[ review ]
According to Hindu myth, 16 elephants sprang from a broken eggshell when Brahma, the god of creation, sang sacred hymns above it. Among the divine pachyderms was three-headed Erawan, whom mack-daddy deity Indra saddled up as his personal ride. Lots of extra trunk space.
Erawan is also the name and mascot of a little Thai restaurant you might know on 23rd just above Walnut. Husband and wife V and Laddavanh Pongdara — he's from Thailand, she's from Laos — took over the cute-as-a-banyan curry house in 2007, a year after coming to Philly from D.C. (the location's housed a Thai restaurant since the early '70s), but Erawan feels like it's been there forever. Maybe because its following is as hardcore as the Eagles', consistently mentioned on the short lists of top Thais in town.
In April, the Pongdaras parlayed that success into a second location at 10th and Arch — working backward, beginning in farang-friendly Rittenhouse, then coming to the longtime heart of Philly's Asian community.
Forget it, Jake, it's Chinatown, you might say, but not so fast — there's plenty of Americanized slop to go around in this district, but Erawan gives winners such as Shiao Lan Kung, Nan Zhou and Banana Leaf a new neighbor that can hang.
"The first [Erawan] has a wide range of customers," Laddavanh explained. "A lot from Chinatown. We [opened the second location] because we wanted to serve our customers on this side of the city as well."
With a team of cooks, V runs the kitchens at the Erawan twins, turning out a typically massive menu (80-plus items!) of street-food bites, salads, curries, noodles and more. Before coming to Philly, he worked in restaurants in D.C. for eight years. When I asked Laddavanh if she also has a background in food, she replied: "I have a background in food tasting. I'm good at that one." I love this lady.
But I didn't love her and V's po tak, a sort of Thai bouillabaisse featuring overcooked scallops (as well as perfectly cooked shrimp, scored squid tubes and sweet, green-lipped New Zealand mussels) in a sludgy shrimp paste/oyster sauce/soy gravy. The sauce was just too savory (too-mami?) — strange, considering Thai cooking, at its core, is about balancing the sensations of hot, sweet, sour and salty. In this dish, the first three were M.I.A., all bound and gagged in salty's basement.
I feel bad, because the po tak is Laddavanh's favorite — though during our interview, she made an identical pronouncement about at least four other items. Like I said, I love this lady.
Slight and stylishly dressed, she floats around the restaurants greeting guests. Laddavanh is radiant, or maybe it's just the restaurant's tangerine walls. Backing her up are a tribunal of gracious pixies that live up to what author and American expat Jerry Hopkins tells Anthony Bourdain in the Thailand episode of No Reservations: "[The Thai] are as friendly as the tourism authority says."
Yeah, your server might bring you Thai salad instead of the Thai sausage you requested — it proved a happy accident, tossed in a comfy, creamy peanut-and-coconut dressing that takes an hour to blend by hand — or a forgettable stir-fried shrimp and broccoli you didn't order at all, but she'll be as sweet as the Thai iced tea, whose straw wrappers, fittingly, come twisted into little paper hearts.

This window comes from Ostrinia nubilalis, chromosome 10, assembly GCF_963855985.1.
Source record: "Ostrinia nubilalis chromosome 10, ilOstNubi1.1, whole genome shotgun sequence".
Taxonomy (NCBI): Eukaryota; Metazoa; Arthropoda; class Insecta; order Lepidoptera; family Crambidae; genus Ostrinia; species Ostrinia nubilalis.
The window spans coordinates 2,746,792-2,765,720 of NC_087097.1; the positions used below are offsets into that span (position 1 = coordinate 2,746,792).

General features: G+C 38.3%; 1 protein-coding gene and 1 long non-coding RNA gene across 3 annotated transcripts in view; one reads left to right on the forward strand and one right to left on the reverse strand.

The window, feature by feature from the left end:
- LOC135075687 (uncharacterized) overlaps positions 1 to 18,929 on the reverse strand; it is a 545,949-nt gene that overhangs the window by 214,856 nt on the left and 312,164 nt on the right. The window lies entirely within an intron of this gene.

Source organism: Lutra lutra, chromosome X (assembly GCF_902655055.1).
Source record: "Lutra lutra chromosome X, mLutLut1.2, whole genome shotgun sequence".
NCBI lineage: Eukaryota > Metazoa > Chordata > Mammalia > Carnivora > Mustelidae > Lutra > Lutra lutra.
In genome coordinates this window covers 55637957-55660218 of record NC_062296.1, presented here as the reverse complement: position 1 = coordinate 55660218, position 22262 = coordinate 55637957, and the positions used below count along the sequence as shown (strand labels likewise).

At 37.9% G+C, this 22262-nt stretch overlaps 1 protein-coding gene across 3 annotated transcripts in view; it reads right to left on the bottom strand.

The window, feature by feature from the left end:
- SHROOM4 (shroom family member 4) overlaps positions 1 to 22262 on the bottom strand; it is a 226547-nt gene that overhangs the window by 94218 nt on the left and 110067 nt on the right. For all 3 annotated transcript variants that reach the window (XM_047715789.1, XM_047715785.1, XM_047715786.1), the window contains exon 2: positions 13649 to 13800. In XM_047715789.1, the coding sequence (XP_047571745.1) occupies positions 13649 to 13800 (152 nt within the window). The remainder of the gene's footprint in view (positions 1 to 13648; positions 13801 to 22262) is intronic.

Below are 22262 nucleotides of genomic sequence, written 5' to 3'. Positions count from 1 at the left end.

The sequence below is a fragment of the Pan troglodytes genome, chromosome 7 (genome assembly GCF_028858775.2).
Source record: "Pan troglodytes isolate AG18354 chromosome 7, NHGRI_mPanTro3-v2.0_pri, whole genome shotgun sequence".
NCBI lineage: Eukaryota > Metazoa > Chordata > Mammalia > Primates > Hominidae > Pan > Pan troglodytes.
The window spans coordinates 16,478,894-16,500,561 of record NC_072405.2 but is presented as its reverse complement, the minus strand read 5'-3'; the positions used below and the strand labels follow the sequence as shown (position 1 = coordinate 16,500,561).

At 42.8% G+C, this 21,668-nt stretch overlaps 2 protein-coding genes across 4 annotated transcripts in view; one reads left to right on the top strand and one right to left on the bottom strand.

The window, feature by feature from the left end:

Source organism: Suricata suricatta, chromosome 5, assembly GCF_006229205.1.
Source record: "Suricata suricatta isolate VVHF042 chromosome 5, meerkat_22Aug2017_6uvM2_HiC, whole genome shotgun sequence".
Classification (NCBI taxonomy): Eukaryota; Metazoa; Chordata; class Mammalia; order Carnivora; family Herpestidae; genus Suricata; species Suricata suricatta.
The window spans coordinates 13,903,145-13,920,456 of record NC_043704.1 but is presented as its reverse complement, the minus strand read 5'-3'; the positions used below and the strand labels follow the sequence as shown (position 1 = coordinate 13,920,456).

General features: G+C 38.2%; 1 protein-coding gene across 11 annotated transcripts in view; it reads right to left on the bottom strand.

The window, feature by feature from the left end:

Dumplings, on the other hand, come twisted into lotus blossoms filled with fragrant curried chicken or elegant satchels cinched with threads of pandan leaf. The latter are called golden bags, a popular homage to the Pongdaras' grandparents' generation, who used to bundle their treasure and money in garments and carry them around on sticks, according to Laddavanh. Sounds exhausting. The deep-fried purses popped open on contact, spilling their contents: ground chicken, ground shrimp, cilantro root and other family secrets no one shares. They were moist and gingery; I was happy to shut up and eat.
And keep eating. Aside from the lackluster shrimp/broccoli sitch and the po tak, everything else Erawan delivered really delivered: fat shrimp in nests of refreshing silver noodles tossed with celery, cilantro, red onion and sharp drops of fish sauce; garlicky, lemongrass-and-lime-leaf-scented pad prik king, full of green beans that crunched like water chestnuts; a dazzling beef salad whose bold strokes of lime, mint and chili made it easy to overlook the errant unchewables lurking among the strips of tender flank.
Even though they're based on store-bought pastes (drag), Erawan's curries are as well-balanced as a high-wire artist. Shrimp suits the feisty yellow curry just fine, but I loved it with chicken, too. Got to be beef for the green curry; the meat's umami enriches the cool, coconutty jade jus just so. Which begs the question, which to order? Green or yellow, green or yellow? You know what it is: Both, ladled over Alps of fluffy rice.
For dessert, think iced coffee like velvet and sesame sticky rice with mango — noteworthy because the notoriously fickle fruit was perfectly ripe. Sweet but not sickly, tangy but not astringent. Laddavanh will honor requests for this dessert only when the mango is right. "I tell [the servers], if you don't feel confident about it, don't serve it," she says. Words every restaurant should live by.
Erawan thai cuisine | 925 Arch St., 215-922-7135, erawanchinatown.com. Lunch Tue.-Sun., 11:30 a.m.-3 p.m.; dinner Tue.-Thu., 4-10 p.m.; Fri.-Sat., 4-10:30 p.m.; closed Mon. Appetizers, $4.50-$10.95; entrées, $11.95-$21.95; desserts, $4.95-$6.95. BYOB.